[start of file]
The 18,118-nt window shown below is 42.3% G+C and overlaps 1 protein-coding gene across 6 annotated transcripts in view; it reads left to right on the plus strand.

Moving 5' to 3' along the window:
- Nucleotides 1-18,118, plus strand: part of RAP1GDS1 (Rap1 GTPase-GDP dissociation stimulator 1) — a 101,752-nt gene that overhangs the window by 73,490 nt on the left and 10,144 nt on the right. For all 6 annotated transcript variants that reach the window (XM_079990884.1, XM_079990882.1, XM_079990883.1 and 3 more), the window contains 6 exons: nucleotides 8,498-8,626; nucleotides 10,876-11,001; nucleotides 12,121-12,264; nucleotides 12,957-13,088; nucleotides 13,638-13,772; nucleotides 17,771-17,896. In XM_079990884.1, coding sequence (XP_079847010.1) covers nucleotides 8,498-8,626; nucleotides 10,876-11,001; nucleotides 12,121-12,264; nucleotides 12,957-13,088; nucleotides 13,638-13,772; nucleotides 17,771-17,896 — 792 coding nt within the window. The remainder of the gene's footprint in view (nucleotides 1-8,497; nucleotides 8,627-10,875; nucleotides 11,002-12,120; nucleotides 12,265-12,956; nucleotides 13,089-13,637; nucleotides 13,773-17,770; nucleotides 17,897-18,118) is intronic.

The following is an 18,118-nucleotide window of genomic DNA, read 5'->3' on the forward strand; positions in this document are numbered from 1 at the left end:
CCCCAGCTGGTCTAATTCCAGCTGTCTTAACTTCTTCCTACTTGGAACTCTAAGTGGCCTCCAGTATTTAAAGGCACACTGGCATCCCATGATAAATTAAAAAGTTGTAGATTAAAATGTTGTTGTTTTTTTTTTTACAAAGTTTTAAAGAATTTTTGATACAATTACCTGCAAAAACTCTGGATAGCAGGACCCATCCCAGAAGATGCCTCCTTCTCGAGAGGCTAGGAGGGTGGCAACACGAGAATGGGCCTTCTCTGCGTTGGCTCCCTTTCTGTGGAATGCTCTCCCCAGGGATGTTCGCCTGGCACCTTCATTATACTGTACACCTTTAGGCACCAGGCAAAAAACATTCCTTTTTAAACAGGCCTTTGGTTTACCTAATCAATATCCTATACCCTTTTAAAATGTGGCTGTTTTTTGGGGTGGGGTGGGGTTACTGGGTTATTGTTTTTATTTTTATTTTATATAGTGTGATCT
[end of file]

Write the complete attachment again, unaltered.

The 18,118-nt window shown below is 42.3% G+C and overlaps 1 protein-coding gene across 6 annotated transcripts in view; it reads left to right on the plus strand.

Moving 5' to 3' along the window:
- Nucleotides 1-18,118, plus strand: part of RAP1GDS1 (Rap1 GTPase-GDP dissociation stimulator 1) — a 101,752-nt gene that overhangs the window by 73,490 nt on the left and 10,144 nt on the right. For all 6 annotated transcript variants that reach the window (XM_079990884.1, XM_079990882.1, XM_079990883.1 and 3 more), the window contains 6 exons: nucleotides 8,498-8,626; nucleotides 10,876-11,001; nucleotides 12,121-12,264; nucleotides 12,957-13,088; nucleotides 13,638-13,772; nucleotides 17,771-17,896. In XM_079990884.1, coding sequence (XP_079847010.1) covers nucleotides 8,498-8,626; nucleotides 10,876-11,001; nucleotides 12,121-12,264; nucleotides 12,957-13,088; nucleotides 13,638-13,772; nucleotides 17,771-17,896 — 792 coding nt within the window. The remainder of the gene's footprint in view (nucleotides 1-8,497; nucleotides 8,627-10,875; nucleotides 11,002-12,120; nucleotides 12,265-12,956; nucleotides 13,089-13,637; nucleotides 13,773-17,770; nucleotides 17,897-18,118) is intronic.

The following is an 18,118-nucleotide window of genomic DNA, read 5'->3' on the forward strand; positions in this document are numbered from 1 at the left end:
CCCCAGCTGGTCTAATTCCAGCTGTCTTAACTTCTTCCTACTTGGAACTCTAAGTGGCCTCCAGTATTTAAAGGCACACTGGCATCCCATGATAAATTAAAAAGTTGTAGATTAAAATGTTGTTGTTTTTTTTTTTACAAAGTTTTAAAGAATTTTTGATACAATTACCTGCAAAAACTCTGGATAGCAGGACCCATCCCAGAAGATGCCTCCTTCTCGAGAGGCTAGGAGGGTGGCAACACGAGAATGGGCCTTCTCTGCGTTGGCTCCCTTTCTGTGGAATGCTCTCCCCAGGGATGTTCGCCTGGCACCTTCATTATACTGTACACCTTTAGGCACCAGGCAAAAAACATTCCTTTTTAAACAGGCCTTTGGTTTACCTAATCAATATCCTATACCCTTTTAAAATGTGGCTGTTTTTTGGGGTGGGGTGGGGTTACTGGGTTATTGTTTTTATTTTTATTTTATATAGTGTGATCT